Chinese is 100%, please ask when can be updated into the game
As I think I mentioned the last time this was brought up, the game can’t currently draw Chinese characters. This same problem is going to cause problems for Czech and Russian (which both are getting close to having full translations ready)
I have a couple of plans for how to do it, though; I just need to get the time to implement one of them!
I’ve been playing a little with options, here.
If I only include glyphs which are actually being used in the game’s current work-in-progress Simplified Chinese translation, there are 1216 unique glyphs. In 12-point type, those fit pretty comfortably into a single 512x512 texture, like this:
(That’s Google’s NotoSC font, regular weight, 12 point size)
The problem is that simplified chinese has a total of around 24,000 different glyphs; even at a 12 point size, it’d take a lot of video memory to hold images of all of them. And we have so much text entry in the game… I assume that Chinese players would want to write in Chinese, not just in Latin scripts, so we’d kind of need to support the whole set of glyphs, I think, even if our translated text didn’t use the majority of them at all?
I’m very interested in the thoughts of Chinese players on this!
To support all of the Chinese glyphs, I see two main possibilities:
- I could ship a font (or fonts) with the game, and use regular font drawing to create a texture of the string to be drawn, and just draw that instead of drawing everything.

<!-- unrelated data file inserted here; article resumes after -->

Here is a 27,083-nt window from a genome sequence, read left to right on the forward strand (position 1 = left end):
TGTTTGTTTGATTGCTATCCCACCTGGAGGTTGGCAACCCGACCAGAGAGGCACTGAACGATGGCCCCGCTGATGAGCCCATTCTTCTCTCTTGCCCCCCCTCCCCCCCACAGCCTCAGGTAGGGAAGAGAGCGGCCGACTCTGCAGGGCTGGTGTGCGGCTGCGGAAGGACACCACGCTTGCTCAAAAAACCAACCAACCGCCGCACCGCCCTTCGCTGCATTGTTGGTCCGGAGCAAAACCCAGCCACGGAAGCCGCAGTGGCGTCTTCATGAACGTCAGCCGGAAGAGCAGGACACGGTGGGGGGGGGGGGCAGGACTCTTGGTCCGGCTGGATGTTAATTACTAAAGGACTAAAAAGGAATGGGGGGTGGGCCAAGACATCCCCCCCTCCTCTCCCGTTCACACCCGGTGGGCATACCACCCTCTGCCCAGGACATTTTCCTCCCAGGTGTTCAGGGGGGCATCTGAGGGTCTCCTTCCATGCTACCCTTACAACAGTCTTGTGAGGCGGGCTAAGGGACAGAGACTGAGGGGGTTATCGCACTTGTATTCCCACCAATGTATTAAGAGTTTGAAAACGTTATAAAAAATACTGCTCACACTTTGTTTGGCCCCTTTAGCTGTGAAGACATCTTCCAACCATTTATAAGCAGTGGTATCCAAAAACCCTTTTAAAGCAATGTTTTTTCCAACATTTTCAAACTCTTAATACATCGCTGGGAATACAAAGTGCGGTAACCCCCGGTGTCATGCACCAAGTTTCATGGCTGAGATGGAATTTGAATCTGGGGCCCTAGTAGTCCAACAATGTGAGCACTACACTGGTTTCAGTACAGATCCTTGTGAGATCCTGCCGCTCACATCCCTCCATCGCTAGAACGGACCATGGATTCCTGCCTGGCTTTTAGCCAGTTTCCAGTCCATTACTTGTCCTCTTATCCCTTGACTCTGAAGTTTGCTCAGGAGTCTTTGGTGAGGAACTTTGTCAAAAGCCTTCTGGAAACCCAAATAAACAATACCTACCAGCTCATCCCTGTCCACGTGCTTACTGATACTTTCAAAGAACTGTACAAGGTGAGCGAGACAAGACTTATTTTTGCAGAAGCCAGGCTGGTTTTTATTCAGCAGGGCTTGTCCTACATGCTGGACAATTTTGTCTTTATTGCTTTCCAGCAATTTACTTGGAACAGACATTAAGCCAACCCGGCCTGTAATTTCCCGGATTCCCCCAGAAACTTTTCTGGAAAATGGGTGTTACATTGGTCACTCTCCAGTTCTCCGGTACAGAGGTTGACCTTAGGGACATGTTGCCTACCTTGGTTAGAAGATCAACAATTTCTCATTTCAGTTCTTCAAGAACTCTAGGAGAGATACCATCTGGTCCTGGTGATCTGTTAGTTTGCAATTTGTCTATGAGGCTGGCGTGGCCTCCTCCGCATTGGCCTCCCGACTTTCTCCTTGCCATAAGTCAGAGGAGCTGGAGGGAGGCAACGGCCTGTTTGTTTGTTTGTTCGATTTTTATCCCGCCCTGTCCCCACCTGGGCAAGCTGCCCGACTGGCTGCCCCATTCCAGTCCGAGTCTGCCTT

Pros: Supports drawing every glyph. Cons: Slower to change an on-screen string, since the new string needs to be drawn, turned into a new texture, and then uploaded to the GPU so it can be used when drawing. Not obvious how to support text editing (highlighting individual glyphs within a string, etc) or animated text effects.
- I could license a high-end font drawing library I’ve found, which works in a similar way to what I’m already doing, but encodes the fonts into much less space.
Pros: Probably a lot easier to integrate into the game than method 1. Changing text strings requires about the same amount of work as what we’re doing now (so constantly-updating strings don’t become more expensive the way that they do with method 1), but actually drawing text to the screen becomes probably a little slower than method 1. Cons: Lots more GPU memory usage. Probably would require about 150 extra megabytes of VRAM, to hold the data necessary to draw all the Simplified Chinese glyphs. Costs a bunch of money per project it’s used in.
And a question for any native Chinese speakers:
In a Simplified Chinese translation, should I be drawing numbers using Chinese symbols? That is, the number
99,999 would be drawn as
九万 九千 九百 九 十九. Would that be expected? I have a basic understanding of how to do that, but… it’d be a little bit of work, probably!
I see that the work-in-progress Simplified Chinese translations are generally still using western arabic symbols for numbers (0,1,2,3, etc), so… I assume that it’s okay for me to continue to use those in other places within the game?
Starting toward drawing Simplified Chinese text.
Still a long way to go; the in-game text can’t use it yet, but… at least I’m able to draw the glyphs at all! Next step is going to be integrating it into the UI system. This same system will work for Slavic languages, and other languages which don’t use Latin script.